New review in FEMS on the origin and adaptation of P. falciparum and P. vivax

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diagram - map - origin and adaptation falciparum vivax plasmodium parasites
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Review of the existing body of knowledge, including current research dealing with these questions, focusing particularly on genetic analysis and genomic variability of these parasites and comparison with related Plasmodium species infecting other species of host (such as non-human primates).

Abstract.

Malaria is considered one of the most important scourges that humanity has faced during its history, being responsible every year for numerous deaths worldwide. The disease is caused by protozoan parasites, among which two species are responsible of the majority of the burden, Plasmodium falciparum and Plasmodium vivax. For these two parasite species, the questions of their origin (how and when they appeared in humans), of their spread throughout the world, as well as how they have adapted to humans have long been of interest to the scientific community. Here, we review the current knowledge that has accumulated on these different questions, thanks in particular to the analysis of the genetic and genomic variability of these parasites and comparison with related Plasmodium species infecting other host species (like non-human primates). In this paper we review the existing body of knowledge, including current research dealing with these questions, focusing particularly on genetic analysis and genomic variability of these parasites and comparison with related Plasmodium species infecting other species of host (such as non-human primates).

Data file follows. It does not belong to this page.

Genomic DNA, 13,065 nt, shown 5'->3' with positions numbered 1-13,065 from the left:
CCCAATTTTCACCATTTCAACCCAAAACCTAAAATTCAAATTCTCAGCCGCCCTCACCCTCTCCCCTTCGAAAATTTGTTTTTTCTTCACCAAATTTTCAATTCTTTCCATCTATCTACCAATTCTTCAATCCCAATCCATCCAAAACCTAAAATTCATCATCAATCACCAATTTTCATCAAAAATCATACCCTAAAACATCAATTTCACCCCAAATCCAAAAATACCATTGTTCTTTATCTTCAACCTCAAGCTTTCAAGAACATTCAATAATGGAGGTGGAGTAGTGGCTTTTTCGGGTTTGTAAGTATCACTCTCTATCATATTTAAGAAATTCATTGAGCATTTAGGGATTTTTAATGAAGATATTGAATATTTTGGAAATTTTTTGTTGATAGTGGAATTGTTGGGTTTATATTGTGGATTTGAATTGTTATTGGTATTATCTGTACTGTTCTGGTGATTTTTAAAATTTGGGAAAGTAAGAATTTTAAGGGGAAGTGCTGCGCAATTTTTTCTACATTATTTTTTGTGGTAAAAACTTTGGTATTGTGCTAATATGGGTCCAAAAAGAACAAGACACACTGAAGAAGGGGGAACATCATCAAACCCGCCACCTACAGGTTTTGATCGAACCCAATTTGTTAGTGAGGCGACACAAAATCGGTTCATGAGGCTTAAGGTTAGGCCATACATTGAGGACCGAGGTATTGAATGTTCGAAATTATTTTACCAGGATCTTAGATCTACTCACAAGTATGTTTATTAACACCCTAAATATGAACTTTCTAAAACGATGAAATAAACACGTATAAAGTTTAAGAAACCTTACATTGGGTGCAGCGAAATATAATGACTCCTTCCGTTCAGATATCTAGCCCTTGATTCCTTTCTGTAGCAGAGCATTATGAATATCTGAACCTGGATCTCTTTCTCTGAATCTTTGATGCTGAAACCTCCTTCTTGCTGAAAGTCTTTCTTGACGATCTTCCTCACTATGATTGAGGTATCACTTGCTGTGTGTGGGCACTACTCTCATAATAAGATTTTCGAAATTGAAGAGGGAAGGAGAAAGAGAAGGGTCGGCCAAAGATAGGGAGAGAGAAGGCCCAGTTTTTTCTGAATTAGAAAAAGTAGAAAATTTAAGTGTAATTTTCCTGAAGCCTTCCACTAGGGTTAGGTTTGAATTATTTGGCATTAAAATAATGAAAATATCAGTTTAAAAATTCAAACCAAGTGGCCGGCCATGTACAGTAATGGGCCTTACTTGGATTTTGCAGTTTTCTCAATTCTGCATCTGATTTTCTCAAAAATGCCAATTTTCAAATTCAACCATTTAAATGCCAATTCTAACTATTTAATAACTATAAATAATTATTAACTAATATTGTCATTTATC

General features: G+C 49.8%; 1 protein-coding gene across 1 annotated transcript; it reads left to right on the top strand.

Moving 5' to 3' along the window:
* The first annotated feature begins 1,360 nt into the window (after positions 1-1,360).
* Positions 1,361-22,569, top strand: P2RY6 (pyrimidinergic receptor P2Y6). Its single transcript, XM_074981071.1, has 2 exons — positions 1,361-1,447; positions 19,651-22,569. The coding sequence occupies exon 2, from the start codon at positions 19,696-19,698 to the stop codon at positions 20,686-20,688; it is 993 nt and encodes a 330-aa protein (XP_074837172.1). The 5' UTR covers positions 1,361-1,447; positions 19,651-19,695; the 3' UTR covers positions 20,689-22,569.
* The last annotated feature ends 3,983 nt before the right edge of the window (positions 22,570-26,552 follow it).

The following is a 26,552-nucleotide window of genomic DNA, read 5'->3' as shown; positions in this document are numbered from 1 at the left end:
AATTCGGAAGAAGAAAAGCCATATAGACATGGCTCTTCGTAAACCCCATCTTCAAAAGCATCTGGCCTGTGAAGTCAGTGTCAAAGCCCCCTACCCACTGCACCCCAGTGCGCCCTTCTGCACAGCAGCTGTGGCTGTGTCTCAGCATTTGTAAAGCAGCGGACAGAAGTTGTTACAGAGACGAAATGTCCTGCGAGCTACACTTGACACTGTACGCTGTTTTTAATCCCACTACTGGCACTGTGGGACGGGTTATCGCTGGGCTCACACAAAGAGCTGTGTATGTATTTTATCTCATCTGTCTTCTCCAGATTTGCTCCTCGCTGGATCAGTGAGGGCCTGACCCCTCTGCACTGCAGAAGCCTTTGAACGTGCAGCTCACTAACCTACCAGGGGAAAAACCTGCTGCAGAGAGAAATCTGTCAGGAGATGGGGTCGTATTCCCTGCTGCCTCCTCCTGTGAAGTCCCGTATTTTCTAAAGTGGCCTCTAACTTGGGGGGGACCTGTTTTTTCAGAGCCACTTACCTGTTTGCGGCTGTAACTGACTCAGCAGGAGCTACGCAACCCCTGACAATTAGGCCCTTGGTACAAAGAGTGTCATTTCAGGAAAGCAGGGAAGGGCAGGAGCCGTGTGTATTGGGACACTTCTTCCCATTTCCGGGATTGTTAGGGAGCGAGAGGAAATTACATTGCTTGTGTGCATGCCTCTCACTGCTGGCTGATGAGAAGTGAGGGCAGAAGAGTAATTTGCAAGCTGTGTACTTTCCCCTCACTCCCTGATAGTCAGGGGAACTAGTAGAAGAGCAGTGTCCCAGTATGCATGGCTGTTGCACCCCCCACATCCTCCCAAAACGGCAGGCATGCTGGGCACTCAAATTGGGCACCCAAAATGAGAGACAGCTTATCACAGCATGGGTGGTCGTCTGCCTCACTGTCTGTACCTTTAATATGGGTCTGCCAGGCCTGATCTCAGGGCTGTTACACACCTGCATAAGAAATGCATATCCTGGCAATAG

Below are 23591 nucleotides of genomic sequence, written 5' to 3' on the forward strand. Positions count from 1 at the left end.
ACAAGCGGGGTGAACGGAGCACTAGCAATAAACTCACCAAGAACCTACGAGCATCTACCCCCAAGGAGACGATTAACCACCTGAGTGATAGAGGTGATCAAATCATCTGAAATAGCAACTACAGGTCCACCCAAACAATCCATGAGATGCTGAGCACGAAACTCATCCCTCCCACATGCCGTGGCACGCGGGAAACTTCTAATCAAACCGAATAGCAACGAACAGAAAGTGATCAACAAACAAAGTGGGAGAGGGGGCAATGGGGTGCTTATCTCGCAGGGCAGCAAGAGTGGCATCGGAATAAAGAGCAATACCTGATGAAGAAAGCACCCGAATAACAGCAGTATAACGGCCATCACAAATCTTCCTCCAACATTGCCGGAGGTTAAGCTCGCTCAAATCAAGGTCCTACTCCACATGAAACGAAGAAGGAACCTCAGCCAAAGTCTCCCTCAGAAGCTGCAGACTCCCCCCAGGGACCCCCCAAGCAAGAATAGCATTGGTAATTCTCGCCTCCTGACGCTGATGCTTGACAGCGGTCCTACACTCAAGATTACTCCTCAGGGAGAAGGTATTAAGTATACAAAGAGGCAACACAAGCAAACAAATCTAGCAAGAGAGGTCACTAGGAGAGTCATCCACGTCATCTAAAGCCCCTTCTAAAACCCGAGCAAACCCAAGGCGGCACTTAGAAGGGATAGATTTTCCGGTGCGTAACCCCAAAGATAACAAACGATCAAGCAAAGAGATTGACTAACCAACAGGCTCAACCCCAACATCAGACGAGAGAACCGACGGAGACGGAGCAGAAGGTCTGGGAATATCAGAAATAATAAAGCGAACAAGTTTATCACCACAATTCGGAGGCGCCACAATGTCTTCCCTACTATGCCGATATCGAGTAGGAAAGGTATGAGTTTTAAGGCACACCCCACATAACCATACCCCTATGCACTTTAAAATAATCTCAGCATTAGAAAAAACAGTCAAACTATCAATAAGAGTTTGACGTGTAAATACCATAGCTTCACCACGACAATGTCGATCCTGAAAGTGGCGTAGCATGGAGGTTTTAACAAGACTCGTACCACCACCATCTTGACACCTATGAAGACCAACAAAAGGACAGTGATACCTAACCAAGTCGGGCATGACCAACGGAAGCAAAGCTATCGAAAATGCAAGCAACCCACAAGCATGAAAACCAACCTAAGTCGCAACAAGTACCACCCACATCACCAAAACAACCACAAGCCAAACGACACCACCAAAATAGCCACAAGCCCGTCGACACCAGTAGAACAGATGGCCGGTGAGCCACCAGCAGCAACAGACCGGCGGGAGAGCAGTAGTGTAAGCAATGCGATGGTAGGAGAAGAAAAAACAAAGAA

“Key words: Malaria, host switch, colonization, local adaptation, comparative and population genomics, vectors.”

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